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let’s talk s-e-x…(shh, lest we freak out our parents)

March 7, 2015

Well, it appears Ontario’s Premier Kathleen Wynne decided to step into the very murky waters of sex education, and instructed the Ministry of Education Bureaucrats to come up with a new sex ed curriculum for all students in Ontario – kindergarten to Grade 12.

Oh what a brave decision this was. For, when bureaucrats and sex get together, the politics usually reeks of disaster.

First of all, middle class Ontarians get very uncomfortable when it comes to talking about sex, especially in public (even though they know – deep down –  that we need to teach our kids not to make any of the same sex mistakes we did). And we know that we are too uncomfortable to discuss sex with our our own kids – so our teachers do need some space to teach the sex ed basics, lest we have pregnant teens on every corner, and STI’s running amok everywhere.

But it all becomes very muddled – because we give the job over to bureaucrats to figure it all out. Think about the idea for minute…that we want government bureaucrats to design our kids sex ed classes…

Have you ever met a bureaucrat?!

Have you ever met them at their job? And watched them milling about all day in CubicleLand?

Have you ever walked the back hallways of Queen’s Park, trying to find the Assistant to the Assistant of the Minister in Charge of whatever it is you are there to discuss?

Jesus Christ, these are probably some of the most repressed people I have ever met! Their jobs require a personality dedicated to policy, legal considerations, impartiality, politics, and polyester.

These are the people we have decided should be instructed with the task of teaching our children sex ed.


Sex Education is one of the death stars of provincial politics. The very concept of public school sexual education pisses off the religious, and the conservative-minded, and upsets most especially, those people who are both.

It also makes Anglo-Protestants very uncomfortable because now they have to talk about sex, and what they think it should be, and what their kids should and should not know – and they hate doing this in public – even when the “sex talk” is abstract, and comes with pie charts, multicolored graphs, and germ-free pamphlets.

And no one is ever happy with the results because at one end of the spectrum there are a good number of people who want no sex ed at all, and at the other end of the spectrum – those who want more and better and smarter. And as all the science and social analysis and statistics clearly indicate the need for more and better sex ed, there is always a political cost for any politician who decides it’s time to re-examine how and what we will teach our kids about sex.


I have worked in community harm reduction for more than two decades and I have read the science, and the relevant studies, and looked at the statistics. I spent ten years as a community youth worker working with other brilliant youth workers creating some of the most successful teen sex workshops youth had ever been exposed to. Our workshops were packed rooms of teen hormones full of wonder, hilarity, and questions.

The Ontario bureaucrats will do their due diligence and they will review all the relevant studies done on sex education; they will talk to the relevant politicians to get a sense of what the Ministry is willing to explore (risk); they will talk to the various school boards to hear their concerns about parent blowback (and how much they think there will be), and then, they come talk with people like me, who work in community sex ed – to find out what is actually working in the community (which merely supports what they already read in the studies).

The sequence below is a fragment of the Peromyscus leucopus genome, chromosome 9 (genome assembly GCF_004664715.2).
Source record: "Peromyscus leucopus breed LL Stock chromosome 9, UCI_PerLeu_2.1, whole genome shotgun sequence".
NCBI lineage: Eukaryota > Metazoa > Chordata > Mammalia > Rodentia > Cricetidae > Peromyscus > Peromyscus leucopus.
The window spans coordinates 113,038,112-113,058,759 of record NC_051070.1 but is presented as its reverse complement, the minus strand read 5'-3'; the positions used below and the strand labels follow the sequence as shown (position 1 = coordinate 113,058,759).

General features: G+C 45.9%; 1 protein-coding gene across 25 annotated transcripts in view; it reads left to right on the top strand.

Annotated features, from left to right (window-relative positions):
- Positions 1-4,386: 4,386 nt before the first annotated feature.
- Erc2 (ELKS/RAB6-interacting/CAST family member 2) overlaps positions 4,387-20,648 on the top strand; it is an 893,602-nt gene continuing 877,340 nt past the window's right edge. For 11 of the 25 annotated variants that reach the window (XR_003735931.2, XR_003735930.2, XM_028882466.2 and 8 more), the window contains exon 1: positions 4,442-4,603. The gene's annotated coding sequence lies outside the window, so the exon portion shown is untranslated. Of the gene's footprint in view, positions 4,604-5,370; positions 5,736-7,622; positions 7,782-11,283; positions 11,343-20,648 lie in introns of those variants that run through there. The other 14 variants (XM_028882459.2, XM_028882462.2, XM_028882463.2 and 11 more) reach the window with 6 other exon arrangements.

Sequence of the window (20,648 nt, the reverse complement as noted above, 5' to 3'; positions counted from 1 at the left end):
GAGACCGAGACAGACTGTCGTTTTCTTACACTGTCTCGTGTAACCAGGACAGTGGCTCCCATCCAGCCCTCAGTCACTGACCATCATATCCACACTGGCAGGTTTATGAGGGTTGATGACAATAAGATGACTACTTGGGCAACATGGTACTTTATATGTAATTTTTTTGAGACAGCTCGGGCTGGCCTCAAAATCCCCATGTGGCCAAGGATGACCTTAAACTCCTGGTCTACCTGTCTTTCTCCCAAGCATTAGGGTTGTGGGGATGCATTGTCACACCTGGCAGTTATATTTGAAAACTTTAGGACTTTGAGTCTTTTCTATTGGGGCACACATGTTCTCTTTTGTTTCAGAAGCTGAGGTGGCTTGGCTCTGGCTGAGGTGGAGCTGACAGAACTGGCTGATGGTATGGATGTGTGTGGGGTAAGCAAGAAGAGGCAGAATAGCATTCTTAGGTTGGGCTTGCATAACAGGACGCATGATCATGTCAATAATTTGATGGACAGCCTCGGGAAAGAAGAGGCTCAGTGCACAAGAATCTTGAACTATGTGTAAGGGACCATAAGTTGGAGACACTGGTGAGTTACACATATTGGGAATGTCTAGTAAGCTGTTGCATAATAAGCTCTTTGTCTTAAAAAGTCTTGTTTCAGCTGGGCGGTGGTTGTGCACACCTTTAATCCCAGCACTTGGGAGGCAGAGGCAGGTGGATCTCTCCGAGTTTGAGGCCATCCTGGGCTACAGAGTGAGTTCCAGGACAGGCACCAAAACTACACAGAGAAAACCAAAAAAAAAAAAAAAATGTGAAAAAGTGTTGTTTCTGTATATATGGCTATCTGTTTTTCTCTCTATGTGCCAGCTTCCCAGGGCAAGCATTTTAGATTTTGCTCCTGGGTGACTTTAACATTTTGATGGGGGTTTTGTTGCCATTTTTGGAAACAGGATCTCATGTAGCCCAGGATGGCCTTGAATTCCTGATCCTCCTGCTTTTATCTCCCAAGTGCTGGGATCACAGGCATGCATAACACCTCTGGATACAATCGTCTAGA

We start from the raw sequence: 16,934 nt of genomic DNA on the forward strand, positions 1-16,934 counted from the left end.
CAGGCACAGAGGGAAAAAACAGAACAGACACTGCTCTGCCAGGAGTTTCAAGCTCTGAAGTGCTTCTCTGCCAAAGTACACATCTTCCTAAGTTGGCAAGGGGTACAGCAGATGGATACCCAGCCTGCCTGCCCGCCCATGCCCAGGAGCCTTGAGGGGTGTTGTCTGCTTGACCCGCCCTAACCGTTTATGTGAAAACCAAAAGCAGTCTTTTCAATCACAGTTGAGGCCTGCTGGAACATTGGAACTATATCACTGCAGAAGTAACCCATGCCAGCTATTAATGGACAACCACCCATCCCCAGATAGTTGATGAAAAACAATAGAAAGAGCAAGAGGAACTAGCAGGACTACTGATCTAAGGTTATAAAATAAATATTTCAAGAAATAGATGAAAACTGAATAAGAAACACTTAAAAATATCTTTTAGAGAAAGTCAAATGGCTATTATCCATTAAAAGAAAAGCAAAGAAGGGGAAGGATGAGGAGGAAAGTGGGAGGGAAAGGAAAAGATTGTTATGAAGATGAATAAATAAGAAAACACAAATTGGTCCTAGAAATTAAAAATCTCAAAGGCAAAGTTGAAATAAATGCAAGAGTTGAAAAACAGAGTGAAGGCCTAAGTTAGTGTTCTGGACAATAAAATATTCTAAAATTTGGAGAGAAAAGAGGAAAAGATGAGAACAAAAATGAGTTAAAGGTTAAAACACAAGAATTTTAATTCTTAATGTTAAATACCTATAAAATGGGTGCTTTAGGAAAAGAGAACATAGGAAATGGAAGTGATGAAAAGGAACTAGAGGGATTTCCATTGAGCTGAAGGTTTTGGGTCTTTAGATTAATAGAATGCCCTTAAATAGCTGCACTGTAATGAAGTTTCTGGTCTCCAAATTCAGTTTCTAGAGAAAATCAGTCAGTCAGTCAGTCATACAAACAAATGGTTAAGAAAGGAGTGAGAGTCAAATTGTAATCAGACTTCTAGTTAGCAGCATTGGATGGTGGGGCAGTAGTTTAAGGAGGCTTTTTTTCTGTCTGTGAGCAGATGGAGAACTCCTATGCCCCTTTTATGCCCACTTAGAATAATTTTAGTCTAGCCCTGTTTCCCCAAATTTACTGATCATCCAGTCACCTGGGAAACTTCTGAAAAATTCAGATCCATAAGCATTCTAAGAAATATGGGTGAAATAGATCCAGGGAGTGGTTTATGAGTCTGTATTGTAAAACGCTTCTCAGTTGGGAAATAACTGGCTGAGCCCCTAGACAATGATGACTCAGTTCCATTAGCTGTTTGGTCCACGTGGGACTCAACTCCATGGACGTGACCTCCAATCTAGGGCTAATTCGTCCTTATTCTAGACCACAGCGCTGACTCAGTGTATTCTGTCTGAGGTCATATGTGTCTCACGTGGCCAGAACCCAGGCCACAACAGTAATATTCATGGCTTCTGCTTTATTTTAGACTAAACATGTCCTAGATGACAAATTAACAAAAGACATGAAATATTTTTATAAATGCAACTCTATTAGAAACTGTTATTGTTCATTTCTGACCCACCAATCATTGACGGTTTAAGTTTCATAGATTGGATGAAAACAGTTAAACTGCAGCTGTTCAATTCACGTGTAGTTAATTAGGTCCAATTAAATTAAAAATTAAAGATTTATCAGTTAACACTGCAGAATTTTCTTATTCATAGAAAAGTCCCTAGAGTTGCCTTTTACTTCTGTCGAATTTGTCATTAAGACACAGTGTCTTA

When I was first involved in public sex education, back in the late ’80’s and early ’90’s, we knew then that the school’s approach to sex ed could be rated as ridiculous at best. All the kids we talked to gave their sex ed a solid F-.

The vast majority of youth were receiving no sex ed at all – save that class in Grade 9 gym that can only be described as “ridiculous”. That’s when – remember? – you discovered you had a “penis” and a “scrotum” and “testicles”, and girls had “ovaries”. The “penis” enters the “vagina!” and the “sperm” “fertilizes” “the egg” and that’s how you make babies?

If you were lucky, you got one of the “cool” teachers, who had very few problems talking about sex in a classroom context, and you always left that class with fascinating questions dancing in your head.

We did these community workshops because study after study after study has shown that the more youth know about sex, the longer they will wait until they have sex, the safer they will be when they do have sex, the fewer STD’s there will be, the fewer suicides as well. And teenaged pregnancies in our communities dropped to a tenth of national averages.

And study upon study has also shown that those places that do their best to ignore sex talk with kids – Nova Scotia, for instance – also have the highest rates of teenaged pregnancy, highest rates of STD’s, highest rates of sexual violence, highest rates of alcohol/pot use prior to sexual activity, highest rates of teen suicide, and a litany of other teen social ills.

Hey, facts don’t lie.


In the course of my work as a youthworker there were only ever two issues that we were not allowed to talk about. The non-profit agency where we worked got some community blow-back when we started exploring the concept of sexual pleasure with youth (aged 16-24); and worried about potential blowback when we said we wanted to use a harm reduction approach in supporting some 16 and 17-year-old girls we had discovered in our community who were working in porn (consensual and non-consensual). Because to an outsider we might appear to be “supporting” 16-year-olds in making safer decisions doing porn – we would be seen as, in fact, supporting porn. )Which we were emphatically not doing.)

We were not allowed to talk about sexual pleasure. And we were not allowed to help 17-year-old porn workers.

Otherwise, everything was on the table.

And after the decade of hard work that had already been put into getting this far in community sex ed, it was a compromise we learned to live with. (Gratified by the fact that this didn’t stop teens from booking our space to have their own discussions about pleasure; and knowing that there was an agency in the city that works specifically with sex workers and had lots of advice and support for these girls.)